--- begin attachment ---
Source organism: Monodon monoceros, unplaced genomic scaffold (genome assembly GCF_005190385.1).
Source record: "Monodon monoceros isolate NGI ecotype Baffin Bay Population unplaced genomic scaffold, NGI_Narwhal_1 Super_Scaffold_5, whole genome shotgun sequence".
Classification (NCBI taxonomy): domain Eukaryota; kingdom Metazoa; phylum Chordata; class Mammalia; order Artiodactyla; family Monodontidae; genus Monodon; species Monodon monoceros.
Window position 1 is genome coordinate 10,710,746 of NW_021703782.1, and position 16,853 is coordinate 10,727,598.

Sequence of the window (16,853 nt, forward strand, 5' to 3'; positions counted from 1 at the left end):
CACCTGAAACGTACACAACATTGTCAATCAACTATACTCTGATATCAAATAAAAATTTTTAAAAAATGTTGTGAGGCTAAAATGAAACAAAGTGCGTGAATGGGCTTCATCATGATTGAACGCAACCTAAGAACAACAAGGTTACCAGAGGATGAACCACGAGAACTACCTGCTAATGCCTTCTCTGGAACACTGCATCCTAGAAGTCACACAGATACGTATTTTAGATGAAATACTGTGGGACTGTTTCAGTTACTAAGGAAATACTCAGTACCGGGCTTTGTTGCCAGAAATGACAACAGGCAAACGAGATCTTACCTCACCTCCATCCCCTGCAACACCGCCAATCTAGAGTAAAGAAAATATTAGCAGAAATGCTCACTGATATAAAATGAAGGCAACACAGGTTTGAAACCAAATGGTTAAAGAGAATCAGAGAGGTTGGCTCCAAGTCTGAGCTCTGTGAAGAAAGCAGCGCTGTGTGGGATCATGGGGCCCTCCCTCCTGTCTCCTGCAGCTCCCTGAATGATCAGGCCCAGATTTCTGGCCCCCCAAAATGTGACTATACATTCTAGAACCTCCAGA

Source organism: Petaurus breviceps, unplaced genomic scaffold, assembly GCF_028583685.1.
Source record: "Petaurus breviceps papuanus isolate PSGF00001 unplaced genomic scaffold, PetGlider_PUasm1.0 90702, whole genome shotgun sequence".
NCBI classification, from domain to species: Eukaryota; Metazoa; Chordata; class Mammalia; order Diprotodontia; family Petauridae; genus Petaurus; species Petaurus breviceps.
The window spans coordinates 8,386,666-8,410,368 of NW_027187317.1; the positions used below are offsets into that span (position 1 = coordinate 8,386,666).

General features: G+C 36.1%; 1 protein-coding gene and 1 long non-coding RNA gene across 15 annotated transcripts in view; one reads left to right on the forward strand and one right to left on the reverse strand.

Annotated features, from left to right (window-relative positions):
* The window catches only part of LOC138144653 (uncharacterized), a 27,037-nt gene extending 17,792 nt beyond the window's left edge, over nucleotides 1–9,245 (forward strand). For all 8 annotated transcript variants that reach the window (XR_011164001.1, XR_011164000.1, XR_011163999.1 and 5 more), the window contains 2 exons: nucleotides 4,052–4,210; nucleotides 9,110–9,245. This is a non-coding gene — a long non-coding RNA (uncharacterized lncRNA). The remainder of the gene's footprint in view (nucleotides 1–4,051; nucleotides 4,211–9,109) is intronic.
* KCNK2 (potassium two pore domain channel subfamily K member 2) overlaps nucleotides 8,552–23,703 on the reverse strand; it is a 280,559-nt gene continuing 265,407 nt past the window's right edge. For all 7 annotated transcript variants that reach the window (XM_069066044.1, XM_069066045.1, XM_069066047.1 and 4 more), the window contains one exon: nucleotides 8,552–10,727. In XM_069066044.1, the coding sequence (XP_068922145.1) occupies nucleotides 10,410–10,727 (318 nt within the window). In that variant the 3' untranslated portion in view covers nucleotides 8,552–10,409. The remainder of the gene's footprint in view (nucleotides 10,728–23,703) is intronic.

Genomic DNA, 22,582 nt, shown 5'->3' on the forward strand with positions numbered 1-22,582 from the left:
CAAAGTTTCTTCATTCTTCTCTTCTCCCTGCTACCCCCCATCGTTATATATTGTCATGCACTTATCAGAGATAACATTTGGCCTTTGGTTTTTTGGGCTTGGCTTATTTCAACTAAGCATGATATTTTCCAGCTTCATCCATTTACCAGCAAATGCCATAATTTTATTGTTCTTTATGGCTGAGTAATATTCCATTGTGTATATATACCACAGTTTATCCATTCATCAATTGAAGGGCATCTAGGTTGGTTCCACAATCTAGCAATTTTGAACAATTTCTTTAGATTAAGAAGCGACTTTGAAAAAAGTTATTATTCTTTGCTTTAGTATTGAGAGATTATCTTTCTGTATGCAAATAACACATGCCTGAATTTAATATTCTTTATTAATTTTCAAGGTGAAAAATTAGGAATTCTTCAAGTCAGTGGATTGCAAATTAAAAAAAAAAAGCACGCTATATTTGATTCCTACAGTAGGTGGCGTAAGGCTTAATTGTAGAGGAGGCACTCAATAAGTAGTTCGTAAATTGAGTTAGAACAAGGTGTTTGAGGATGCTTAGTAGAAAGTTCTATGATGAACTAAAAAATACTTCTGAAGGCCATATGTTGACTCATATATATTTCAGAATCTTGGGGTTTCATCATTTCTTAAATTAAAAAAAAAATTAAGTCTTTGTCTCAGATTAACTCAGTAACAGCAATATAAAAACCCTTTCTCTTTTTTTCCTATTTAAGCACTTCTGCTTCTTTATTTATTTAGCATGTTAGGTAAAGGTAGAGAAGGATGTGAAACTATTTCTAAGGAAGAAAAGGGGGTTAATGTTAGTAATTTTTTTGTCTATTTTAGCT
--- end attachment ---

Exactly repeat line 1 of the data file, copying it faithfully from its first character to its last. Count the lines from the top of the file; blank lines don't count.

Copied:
Source organism: Monodon monoceros, unplaced genomic scaffold (genome assembly GCF_005190385.1).